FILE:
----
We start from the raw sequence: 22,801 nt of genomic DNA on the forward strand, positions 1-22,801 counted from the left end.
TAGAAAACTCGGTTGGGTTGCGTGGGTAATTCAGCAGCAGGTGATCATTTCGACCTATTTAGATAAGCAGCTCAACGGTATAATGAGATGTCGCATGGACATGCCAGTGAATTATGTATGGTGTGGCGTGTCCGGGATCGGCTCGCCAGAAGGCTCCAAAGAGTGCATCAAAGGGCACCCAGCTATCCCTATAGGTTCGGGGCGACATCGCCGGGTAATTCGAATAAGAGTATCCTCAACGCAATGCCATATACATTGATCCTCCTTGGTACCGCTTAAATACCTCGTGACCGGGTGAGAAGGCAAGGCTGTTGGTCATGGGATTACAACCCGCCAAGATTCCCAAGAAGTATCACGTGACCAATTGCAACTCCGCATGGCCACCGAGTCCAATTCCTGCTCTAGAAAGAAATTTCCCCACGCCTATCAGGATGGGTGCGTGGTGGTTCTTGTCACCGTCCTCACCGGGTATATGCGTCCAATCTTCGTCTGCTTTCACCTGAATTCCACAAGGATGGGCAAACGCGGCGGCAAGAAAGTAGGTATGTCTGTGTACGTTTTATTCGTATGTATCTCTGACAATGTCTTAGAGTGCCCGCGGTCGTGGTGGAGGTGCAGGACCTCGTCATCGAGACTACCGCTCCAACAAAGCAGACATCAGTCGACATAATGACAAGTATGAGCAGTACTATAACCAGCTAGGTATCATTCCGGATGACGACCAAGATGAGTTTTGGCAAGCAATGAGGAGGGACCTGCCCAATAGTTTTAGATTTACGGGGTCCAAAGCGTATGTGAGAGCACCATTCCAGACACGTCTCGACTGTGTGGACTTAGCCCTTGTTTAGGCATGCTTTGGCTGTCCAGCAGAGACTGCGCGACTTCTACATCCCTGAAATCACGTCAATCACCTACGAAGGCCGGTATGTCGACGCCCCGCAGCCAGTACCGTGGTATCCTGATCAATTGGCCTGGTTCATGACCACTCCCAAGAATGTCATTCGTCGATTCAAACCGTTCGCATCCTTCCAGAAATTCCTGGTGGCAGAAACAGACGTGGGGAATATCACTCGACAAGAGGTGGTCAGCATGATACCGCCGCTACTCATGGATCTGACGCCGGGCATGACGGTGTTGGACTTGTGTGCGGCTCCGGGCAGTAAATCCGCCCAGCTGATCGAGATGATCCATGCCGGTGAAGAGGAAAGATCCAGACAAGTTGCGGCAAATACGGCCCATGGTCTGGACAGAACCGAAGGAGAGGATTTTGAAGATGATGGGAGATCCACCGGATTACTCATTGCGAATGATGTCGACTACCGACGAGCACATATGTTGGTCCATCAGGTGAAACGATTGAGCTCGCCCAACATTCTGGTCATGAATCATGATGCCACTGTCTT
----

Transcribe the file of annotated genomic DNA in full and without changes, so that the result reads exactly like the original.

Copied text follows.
We start from the raw sequence: 22,801 nt of genomic DNA on the forward strand, positions 1-22,801 counted from the left end.
TAGAAAACTCGGTTGGGTTGCGTGGGTAATTCAGCAGCAGGTGATCATTTCGACCTATTTAGATAAGCAGCTCAACGGTATAATGAGATGTCGCATGGACATGCCAGTGAATTATGTATGGTGTGGCGTGTCCGGGATCGGCTCGCCAGAAGGCTCCAAAGAGTGCATCAAAGGGCACCCAGCTATCCCTATAGGTTCGGGGCGACATCGCCGGGTAATTCGAATAAGAGTATCCTCAACGCAATGCCATATACATTGATCCTCCTTGGTACCGCTTAAATACCTCGTGACCGGGTGAGAAGGCAAGGCTGTTGGTCATGGGATTACAACCCGCCAAGATTCCCAAGAAGTATCACGTGACCAATTGCAACTCCGCATGGCCACCGAGTCCAATTCCTGCTCTAGAAAGAAATTTCCCCACGCCTATCAGGATGGGTGCGTGGTGGTTCTTGTCACCGTCCTCACCGGGTATATGCGTCCAATCTTCGTCTGCTTTCACCTGAATTCCACAAGGATGGGCAAACGCGGCGGCAAGAAAGTAGGTATGTCTGTGTACGTTTTATTCGTATGTATCTCTGACAATGTCTTAGAGTGCCCGCGGTCGTGGTGGAGGTGCAGGACCTCGTCATCGAGACTACCGCTCCAACAAAGCAGACATCAGTCGACATAATGACAAGTATGAGCAGTACTATAACCAGCTAGGTATCATTCCGGATGACGACCAAGATGAGTTTTGGCAAGCAATGAGGAGGGACCTGCCCAATAGTTTTAGATTTACGGGGTCCAAAGCGTATGTGAGAGCACCATTCCAGACACGTCTCGACTGTGTGGACTTAGCCCTTGTTTAGGCATGCTTTGGCTGTCCAGCAGAGACTGCGCGACTTCTACATCCCTGAAATCACGTCAATCACCTACGAAGGCCGGTATGTCGACGCCCCGCAGCCAGTACCGTGGTATCCTGATCAATTGGCCTGGTTCATGACCACTCCCAAGAATGTCATTCGTCGATTCAAACCGTTCGCATCCTTCCAGAAATTCCTGGTGGCAGAAACAGACGTGGGGAATATCACTCGACAAGAGGTGGTCAGCATGATACCGCCGCTACTCATGGATCTGACGCCGGGCATGACGGTGTTGGACTTGTGTGCGGCTCCGGGCAGTAAATCCGCCCAGCTGATCGAGATGATCCATGCCGGTGAAGAGGAAAGATCCAGACAAGTTGCGGCAAATACGGCCCATGGTCTGGACAGAACCGAAGGAGAGGATTTTGAAGATGATGGGAGATCCACCGGATTACTCATTGCGAATGATGTCGACTACCGACGAGCACATATGTTGGTCCATCAGGTGAAACGATTGAGCTCGCCCAACATTCTGGTCATGAATCATGATGCCACTGTCTT